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I've been thinking about writing a text editor control that can edit text that can have any arbitrary length (say, hundreds of megabytes), similar in some ways to the Scintilla editor. The goal is to lazy-read the file, so the user doesn't have to read five hundred megabytes of data just to view a small portion of it. I'm having two problems with this:

  1. It seems to me to be impossible to implement any sensible scrolling feature for such an editor, unless I pre-read the entire file once, in order to figure out line breaks. Is this really true? Or is there a way to approximate things, that I'm not thinking of?

  2. Because of various issues with Unicode (e.g. it allows many bytes to represent just one character, not just because of variable-length encoding but also because of accents and such), it seems nearly impossible to determine exactly how much text will fit on the screen -- I'd have to use TextOut() or something to draw one character, measure how big it was, and then draw the next character. And even then, that still doesn't say how I'd map the user's clicks back to the correct text position.

Is there anything I could read on the web regarding algorithms for handling these issues? I've searched, but I haven't found anything.

Thank you!

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2 Answers 2

up vote 3 down vote accepted

You can set a "coarse" position based on data size instead of lines. The "fine" position of your text window can be based on a local scan around an arbitrary entry point.

This means you will need to write functions that can scan locally (backwards and forwards) to find line starts, count Unicode characters, and so forth. This should not be too difficult; UTF8 is designed to be easy to parse in this way.

You may want to give special consideration of what to do about extremely long lines. Since there is no upper limit on how long a line can be, this makes finding the beginning (or end) of a line an unbounded task; I believe everything else you need for a screen editor display should be local.

Finally, if you want a general text editor, you need to figure out what you're going to do when you want to save a file in which you've inserted/deleted things. The straightforward thing is to rewrite the file; however, this is obviously going to take longer with a huge file. You can expect the user to run into problems if there is not enough room for a modified copy, so at the very least, you will want to check to make sure there is enough room on the filesystem.

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+1 for the explanation and the note at the end, I hadn't thought of that part. :) Just a note, though: What if it isn't UTF-8, and it's, say, UTF-16? Is that also easy to parse backwards? –  Mehrdad Dec 14 '10 at 20:40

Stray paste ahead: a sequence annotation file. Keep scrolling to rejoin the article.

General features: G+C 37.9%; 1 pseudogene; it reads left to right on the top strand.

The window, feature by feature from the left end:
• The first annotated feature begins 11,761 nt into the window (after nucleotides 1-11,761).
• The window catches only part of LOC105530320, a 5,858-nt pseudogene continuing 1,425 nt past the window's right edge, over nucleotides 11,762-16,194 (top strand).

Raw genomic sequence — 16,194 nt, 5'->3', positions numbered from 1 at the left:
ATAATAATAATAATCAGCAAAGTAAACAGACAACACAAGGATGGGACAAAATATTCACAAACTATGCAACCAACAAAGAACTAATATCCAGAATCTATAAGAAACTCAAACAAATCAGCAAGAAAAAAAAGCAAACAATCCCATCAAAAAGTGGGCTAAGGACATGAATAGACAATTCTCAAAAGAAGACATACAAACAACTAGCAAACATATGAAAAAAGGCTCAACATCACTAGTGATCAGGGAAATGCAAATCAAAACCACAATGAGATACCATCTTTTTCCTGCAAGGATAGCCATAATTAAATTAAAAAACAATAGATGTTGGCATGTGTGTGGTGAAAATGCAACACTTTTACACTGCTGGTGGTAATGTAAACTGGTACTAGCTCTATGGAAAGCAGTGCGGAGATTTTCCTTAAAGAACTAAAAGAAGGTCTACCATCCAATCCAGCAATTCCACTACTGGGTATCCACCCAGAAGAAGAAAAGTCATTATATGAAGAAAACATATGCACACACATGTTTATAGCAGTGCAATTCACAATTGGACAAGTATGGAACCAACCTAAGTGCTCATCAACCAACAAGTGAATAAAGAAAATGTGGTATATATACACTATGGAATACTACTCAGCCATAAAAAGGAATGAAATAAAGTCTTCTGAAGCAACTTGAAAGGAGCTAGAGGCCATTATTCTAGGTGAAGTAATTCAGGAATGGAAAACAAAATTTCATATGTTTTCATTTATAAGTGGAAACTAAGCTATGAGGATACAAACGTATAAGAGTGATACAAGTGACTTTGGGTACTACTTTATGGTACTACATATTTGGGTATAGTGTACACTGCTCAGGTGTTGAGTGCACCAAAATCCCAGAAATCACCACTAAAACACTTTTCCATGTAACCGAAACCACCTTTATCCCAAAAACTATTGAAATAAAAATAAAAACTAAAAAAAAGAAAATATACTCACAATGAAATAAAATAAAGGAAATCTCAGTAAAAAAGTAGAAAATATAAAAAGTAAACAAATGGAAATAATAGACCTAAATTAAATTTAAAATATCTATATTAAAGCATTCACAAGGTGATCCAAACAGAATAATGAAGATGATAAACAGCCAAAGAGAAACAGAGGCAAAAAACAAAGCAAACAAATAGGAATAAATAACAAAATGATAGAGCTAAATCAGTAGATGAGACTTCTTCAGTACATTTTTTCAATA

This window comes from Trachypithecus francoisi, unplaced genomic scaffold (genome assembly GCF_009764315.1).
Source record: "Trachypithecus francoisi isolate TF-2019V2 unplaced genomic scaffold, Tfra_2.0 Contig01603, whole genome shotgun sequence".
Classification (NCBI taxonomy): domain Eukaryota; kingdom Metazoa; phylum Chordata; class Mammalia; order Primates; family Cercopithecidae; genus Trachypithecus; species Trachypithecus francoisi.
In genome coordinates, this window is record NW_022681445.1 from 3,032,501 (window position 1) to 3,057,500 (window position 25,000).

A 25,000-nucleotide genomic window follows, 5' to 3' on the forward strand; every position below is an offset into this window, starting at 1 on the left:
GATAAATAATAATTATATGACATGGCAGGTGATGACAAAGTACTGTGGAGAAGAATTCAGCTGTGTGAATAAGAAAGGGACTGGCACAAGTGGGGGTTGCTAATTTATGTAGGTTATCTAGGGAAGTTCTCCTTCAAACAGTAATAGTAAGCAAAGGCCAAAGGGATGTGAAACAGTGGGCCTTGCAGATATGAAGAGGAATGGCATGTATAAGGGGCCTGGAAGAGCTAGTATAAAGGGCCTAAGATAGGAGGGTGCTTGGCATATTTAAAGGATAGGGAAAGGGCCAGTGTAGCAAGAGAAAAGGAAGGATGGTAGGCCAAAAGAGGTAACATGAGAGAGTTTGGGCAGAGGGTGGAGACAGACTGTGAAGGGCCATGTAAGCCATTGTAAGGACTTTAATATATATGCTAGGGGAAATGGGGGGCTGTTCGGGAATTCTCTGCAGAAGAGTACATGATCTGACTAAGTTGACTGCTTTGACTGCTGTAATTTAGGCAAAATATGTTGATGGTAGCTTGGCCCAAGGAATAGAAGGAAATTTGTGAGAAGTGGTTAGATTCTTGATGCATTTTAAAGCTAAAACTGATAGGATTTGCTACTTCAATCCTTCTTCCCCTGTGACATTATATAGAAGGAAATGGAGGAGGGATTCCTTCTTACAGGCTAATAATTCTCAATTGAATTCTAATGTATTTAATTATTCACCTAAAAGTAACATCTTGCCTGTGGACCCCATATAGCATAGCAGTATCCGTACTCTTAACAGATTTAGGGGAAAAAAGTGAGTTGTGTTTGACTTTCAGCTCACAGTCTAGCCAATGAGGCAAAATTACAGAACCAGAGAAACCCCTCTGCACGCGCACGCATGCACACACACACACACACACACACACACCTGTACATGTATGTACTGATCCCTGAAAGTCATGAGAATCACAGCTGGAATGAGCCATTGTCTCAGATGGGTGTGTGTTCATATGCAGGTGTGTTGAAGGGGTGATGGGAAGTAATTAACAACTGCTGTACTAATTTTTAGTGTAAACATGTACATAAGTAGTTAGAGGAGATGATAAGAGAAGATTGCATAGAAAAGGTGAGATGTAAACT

Sure; if anything, UTF-16 is simpler. The only thing you have to watch out for is the "surrogate pairs" (assuming you want to handle them at all...). They are easy to locate if you know what encoding you're looking for in the first place. –  comingstorm Dec 14 '10 at 21:40
    
Cool, thanks a lot! –  Mehrdad Dec 14 '10 at 21:50

@comingstorm is basically right. For display, you start at the cursor and scan backwards until you're sure you're past the top of the screen. Then you scan backwards to a line end, assuming you can identify a line end scanning backwards. Now you scan forwards, calculating and saving screen line start positions until you've gone far enough. Finally, you pick the line you want to start displaying on and off you go.

For simple text this can be done on an archaic processor fast enough to redraw a memory mapped video display every keystroke. [I invented this technology 30 years ago]. The right way to do this is to fix the cursor in the middle line of the screen.

For actually modifying files, you might look at using Gnu's ropes. A rope is basically a linked list of buffers. The idea is that all local edits can be done in just one small buffer, occasionally adding a new buffer, and occasionally merging adjacent buffers.

I would consider combining this technology with differential storage: the kind of thing all modern source control systems do. You basically have to use this kind of transaction based editing if you want to implement the undo function.

The key to this is invertible transactions, i.e. one which contains enough information to be applied backwards to undo what it did when applied forwards. The core editor transaction is:

at pos p replace old with new

which has inverse

at pos p replace new with old

This handles insert (old is empty) and delete (new is empty) as well as replace. Given a transaction list, you can undo inplace modifications to a string by applying the reverse of the list of inverse transactions.

Now you use the old checkpointing concept: you store a fairly recent in-place modified image of the file together with some recent transactions that haven't been applied yet. To display, you apply the transactions on the fly. To undo, you just throw away some transactions. Occasionally, you actually apply the transactions, making a "checkpoint" image. This speeds up the display, at the cost of making the undo slower.

Finally: to rewrite a huge sequential text file, you would normally rewrite the whole text, which is horrible. If you can cheat a bit, and allow arbitrary 0 characters in the text and you have access to virtual memory system page manager and low level disk access, you can do much better by keeping all the unchanged pages of text and just reorganising them: in other words, the ropes idea on disk.

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Thanks for the detailed answer! The linked-list idea didn't occur to me -- it's more complicated than I imagined at first, but it's pretty interesting; I'll look into it! –  Mehrdad Dec 16 '10 at 2:47

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